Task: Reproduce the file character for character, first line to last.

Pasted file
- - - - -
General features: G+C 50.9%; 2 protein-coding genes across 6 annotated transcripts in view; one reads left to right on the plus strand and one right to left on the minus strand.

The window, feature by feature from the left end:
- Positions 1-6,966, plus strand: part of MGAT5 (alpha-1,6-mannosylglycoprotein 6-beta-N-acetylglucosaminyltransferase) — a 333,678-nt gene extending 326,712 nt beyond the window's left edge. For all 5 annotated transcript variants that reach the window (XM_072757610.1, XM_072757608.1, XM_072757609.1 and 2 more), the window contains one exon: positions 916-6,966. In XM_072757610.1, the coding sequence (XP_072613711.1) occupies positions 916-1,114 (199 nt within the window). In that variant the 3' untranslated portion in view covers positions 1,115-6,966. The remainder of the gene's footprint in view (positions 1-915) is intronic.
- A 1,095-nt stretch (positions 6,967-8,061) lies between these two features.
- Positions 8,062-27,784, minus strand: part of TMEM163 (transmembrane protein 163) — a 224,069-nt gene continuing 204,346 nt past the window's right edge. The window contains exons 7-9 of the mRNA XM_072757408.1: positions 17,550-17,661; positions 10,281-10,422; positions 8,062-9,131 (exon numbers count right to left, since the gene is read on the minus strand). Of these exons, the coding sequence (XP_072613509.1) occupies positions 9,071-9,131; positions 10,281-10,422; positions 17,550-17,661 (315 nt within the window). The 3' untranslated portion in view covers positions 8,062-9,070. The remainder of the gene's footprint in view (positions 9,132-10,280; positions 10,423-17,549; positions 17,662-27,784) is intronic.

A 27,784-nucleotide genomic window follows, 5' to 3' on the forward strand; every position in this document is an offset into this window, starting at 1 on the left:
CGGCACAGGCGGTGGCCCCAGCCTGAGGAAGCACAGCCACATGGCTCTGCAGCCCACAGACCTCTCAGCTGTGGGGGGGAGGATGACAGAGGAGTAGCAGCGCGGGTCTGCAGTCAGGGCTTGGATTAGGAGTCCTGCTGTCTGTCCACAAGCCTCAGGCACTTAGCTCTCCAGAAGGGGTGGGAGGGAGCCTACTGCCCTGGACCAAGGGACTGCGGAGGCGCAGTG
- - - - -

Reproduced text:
General features: G+C 50.9%; 2 protein-coding genes across 6 annotated transcripts in view; one reads left to right on the plus strand and one right to left on the minus strand.

The window, feature by feature from the left end:
- Positions 1-6,966, plus strand: part of MGAT5 (alpha-1,6-mannosylglycoprotein 6-beta-N-acetylglucosaminyltransferase) — a 333,678-nt gene extending 326,712 nt beyond the window's left edge. For all 5 annotated transcript variants that reach the window (XM_072757610.1, XM_072757608.1, XM_072757609.1 and 2 more), the window contains one exon: positions 916-6,966. In XM_072757610.1, the coding sequence (XP_072613711.1) occupies positions 916-1,114 (199 nt within the window). In that variant the 3' untranslated portion in view covers positions 1,115-6,966. The remainder of the gene's footprint in view (positions 1-915) is intronic.
- A 1,095-nt stretch (positions 6,967-8,061) lies between these two features.
- Positions 8,062-27,784, minus strand: part of TMEM163 (transmembrane protein 163) — a 224,069-nt gene continuing 204,346 nt past the window's right edge. The window contains exons 7-9 of the mRNA XM_072757408.1: positions 17,550-17,661; positions 10,281-10,422; positions 8,062-9,131 (exon numbers count right to left, since the gene is read on the minus strand). Of these exons, the coding sequence (XP_072613509.1) occupies positions 9,071-9,131; positions 10,281-10,422; positions 17,550-17,661 (315 nt within the window). The 3' untranslated portion in view covers positions 8,062-9,070. The remainder of the gene's footprint in view (positions 9,132-10,280; positions 10,423-17,549; positions 17,662-27,784) is intronic.

A 27,784-nucleotide genomic window follows, 5' to 3' on the forward strand; every position in this document is an offset into this window, starting at 1 on the left:
CGGCACAGGCGGTGGCCCCAGCCTGAGGAAGCACAGCCACATGGCTCTGCAGCCCACAGACCTCTCAGCTGTGGGGGGGAGGATGACAGAGGAGTAGCAGCGCGGGTCTGCAGTCAGGGCTTGGATTAGGAGTCCTGCTGTCTGTCCACAAGCCTCAGGCACTTAGCTCTCCAGAAGGGGTGGGAGGGAGCCTACTGCCCTGGACCAAGGGACTGCGGAGGCGCAGTG